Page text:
Prescription drugs, doctor's visits and tests. How will these change after the healthcare reform bill is signed into law?
"It's hard to put in a nutshell because it rolls out over several years" says Doctor William Lunn, chief operating officer of CHRISTUS Health Northern Louisiana. He says the plan is good for the country.
"We welcome getting more Americans covered and the whole question is the details" he says.
Out of all the questions being asked, the one we heard the most was "What will this mean for me?"
"Depending on what section of John Q Public you are you'll either have higher taxes that you're paying as a result or you maybe the beneficiary of some subsidies to help you afford insurance" says Dr. Lunn.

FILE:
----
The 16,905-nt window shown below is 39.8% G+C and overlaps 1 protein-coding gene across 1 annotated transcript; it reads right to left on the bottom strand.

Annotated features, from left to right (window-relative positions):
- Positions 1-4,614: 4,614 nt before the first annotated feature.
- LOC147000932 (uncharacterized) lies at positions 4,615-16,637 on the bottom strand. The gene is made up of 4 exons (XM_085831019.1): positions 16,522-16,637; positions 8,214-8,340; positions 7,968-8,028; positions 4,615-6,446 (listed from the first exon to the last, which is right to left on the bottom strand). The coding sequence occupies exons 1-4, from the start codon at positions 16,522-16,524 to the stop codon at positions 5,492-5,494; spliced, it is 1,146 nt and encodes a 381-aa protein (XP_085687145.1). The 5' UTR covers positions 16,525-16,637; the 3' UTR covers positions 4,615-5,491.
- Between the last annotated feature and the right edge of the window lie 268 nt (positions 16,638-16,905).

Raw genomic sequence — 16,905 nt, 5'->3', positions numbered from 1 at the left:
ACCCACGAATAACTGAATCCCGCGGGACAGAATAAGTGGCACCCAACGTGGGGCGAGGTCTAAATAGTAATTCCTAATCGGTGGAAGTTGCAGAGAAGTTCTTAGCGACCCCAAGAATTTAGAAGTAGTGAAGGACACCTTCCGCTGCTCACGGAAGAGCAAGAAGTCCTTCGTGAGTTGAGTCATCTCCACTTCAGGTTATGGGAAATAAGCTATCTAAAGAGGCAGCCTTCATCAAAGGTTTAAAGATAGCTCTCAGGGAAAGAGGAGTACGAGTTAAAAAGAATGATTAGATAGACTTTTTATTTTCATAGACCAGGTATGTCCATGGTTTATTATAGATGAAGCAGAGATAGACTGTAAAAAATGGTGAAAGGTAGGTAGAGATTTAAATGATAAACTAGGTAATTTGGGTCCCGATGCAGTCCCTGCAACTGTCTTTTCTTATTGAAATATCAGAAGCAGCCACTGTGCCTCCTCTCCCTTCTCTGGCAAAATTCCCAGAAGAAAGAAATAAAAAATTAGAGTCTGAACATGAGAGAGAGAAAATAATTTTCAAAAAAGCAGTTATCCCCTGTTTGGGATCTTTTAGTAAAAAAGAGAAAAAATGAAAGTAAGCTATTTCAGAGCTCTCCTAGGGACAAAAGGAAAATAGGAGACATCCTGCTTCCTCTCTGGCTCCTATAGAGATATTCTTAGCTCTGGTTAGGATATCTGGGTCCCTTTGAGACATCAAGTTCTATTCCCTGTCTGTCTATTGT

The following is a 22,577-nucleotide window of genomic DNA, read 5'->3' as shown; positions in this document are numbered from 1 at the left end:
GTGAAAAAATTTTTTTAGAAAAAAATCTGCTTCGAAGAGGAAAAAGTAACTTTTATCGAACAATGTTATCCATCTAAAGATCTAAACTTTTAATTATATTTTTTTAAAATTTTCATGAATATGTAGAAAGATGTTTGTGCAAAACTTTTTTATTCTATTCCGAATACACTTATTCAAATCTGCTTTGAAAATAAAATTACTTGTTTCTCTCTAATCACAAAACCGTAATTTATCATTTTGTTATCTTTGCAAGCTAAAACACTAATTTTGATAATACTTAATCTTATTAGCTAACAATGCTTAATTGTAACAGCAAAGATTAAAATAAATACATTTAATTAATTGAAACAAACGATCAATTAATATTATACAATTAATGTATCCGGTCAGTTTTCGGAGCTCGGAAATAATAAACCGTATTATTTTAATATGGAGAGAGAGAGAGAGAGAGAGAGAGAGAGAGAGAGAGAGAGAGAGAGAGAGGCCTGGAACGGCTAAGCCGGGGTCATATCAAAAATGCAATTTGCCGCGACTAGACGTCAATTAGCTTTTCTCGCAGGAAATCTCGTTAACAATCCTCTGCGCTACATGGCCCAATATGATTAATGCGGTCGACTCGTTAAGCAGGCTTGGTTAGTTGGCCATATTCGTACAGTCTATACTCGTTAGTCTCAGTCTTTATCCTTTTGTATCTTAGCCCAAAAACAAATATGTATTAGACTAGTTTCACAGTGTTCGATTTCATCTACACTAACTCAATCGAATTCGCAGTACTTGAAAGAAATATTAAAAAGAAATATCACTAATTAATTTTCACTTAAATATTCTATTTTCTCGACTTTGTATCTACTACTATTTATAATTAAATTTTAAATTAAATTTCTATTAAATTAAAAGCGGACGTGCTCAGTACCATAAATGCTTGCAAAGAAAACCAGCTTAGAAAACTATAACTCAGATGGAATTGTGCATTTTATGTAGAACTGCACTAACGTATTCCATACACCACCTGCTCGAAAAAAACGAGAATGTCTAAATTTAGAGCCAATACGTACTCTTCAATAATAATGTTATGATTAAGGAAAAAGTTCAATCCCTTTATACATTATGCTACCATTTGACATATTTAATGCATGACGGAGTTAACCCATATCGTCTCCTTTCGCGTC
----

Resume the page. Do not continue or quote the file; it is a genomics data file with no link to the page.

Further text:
Those seeing higher taxes? Singles earning above $200,000 and married couple making $250,000.
Dr. Lunn says if you already have health insurance, expect very few changes. He says there is one big thing to remember.
"People have got to understand that the current bills are going to take time, that there's not going to be some quick fix."
Some of the bill's provisions could be phased in over the next four years.
Senator Mary Landrieu says the following should take place in the next few months:
- People 26-years old and younger can stay on their parents insurance or re-engage
- The gap closes for middle class seniors having to pay thousands of dollars for prescription drugs
- Small businesses can shop in health care exchanges
"In general you'll end up having a healthier America because you'll have more people that have access to doctors and nurses instead of just when they're sick" says Dr. Lunn.
President Obama is expected to sign the $875-billion health care bill into law Tuesday at the White House.